Modelling the upper atmosphere density is essential for nowcasting and for predicting satellite orbits at low altitude (<1500 km). Density variations are primarily driven by solar activity, for which the 10.7 cm radio flux (the F10.7) is routinely used as a solar proxy. However, it has been demonstrated that the DTM-2013 (Drag Temperature Model [Bruinsma, 2015]) performs better with the 30 cm radio flux for altitudes lower than 500 km [Dudok de Wit et al., 2014].
The Nobeyama Radio Observatory performs daily measurements of the 30 cm radio flux on an operational 7/365 basis. Additional measurements are made at 15, 8.2, 3.0, and 1.8 cm. The radio polarimeters are operated by the Nobeyama Radio Observatory (NRO), a branch of National Astronomical Observatory of Japan (NAOJ).
As an operator of Low Earth Satellites and hence a user of density models, the French Space agency (CNES) has contracted CLS to lead a project in collaboration with the LPC2E aiming at nowcasting and predicting the level of radio flux at these different wavelengths.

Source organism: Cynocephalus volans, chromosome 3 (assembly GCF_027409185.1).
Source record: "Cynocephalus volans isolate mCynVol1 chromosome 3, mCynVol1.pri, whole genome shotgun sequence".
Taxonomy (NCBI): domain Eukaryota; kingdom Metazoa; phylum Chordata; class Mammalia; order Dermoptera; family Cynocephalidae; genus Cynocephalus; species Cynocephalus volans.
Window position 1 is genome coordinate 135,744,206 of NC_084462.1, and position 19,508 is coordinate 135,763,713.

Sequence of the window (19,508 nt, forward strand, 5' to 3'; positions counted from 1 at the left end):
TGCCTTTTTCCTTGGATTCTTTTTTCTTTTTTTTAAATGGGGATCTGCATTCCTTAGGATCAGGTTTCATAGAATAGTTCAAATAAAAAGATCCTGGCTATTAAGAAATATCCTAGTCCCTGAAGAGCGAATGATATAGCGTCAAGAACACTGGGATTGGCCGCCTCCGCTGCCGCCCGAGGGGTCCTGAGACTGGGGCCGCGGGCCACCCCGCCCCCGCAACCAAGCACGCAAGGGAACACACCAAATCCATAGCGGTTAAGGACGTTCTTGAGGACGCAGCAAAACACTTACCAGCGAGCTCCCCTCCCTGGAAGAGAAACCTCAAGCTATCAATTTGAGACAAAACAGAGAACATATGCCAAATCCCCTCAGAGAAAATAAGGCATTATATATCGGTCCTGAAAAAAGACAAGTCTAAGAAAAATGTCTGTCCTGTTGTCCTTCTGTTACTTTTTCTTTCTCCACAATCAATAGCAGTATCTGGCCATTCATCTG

The links below point to two archives: daily radio fluxes at 3.2 cm, 8 cm, 15 cm and 30 cm measured since Nov. 1, 1957, and predictions for the next 30 days. Provisional values (up to 30 days old) are corrected for outliers. Data gaps are filled in by expectation-maximization, and flares are removed. The forecasts are based on a non-recursive analogue neural network.
Fluxes at the real Sun-Earth distance are referenced as “absolute”, and fluxes at 1 AU (Astronomical Unit) are referenced as “adjusted”.
Radio Polarimeters at the Nobeyama Radio Observatory [http://solar.nro.nao.ac.jp/norp/]
Dudok de Wit, S. Bruinsma, K. Shibasaki, Synoptic radio observations as proxies for upper atmosphere modelling, Space Weather and Space Climate 4 (2014) A06, doi:10.1051/swsc/2014003, [online]
Bruinsma, The DTM-2013 thermosphere model, Space Weather and Space Climate, 5 (2015), A1, doi: 10.1051/swsc/2015001, [online]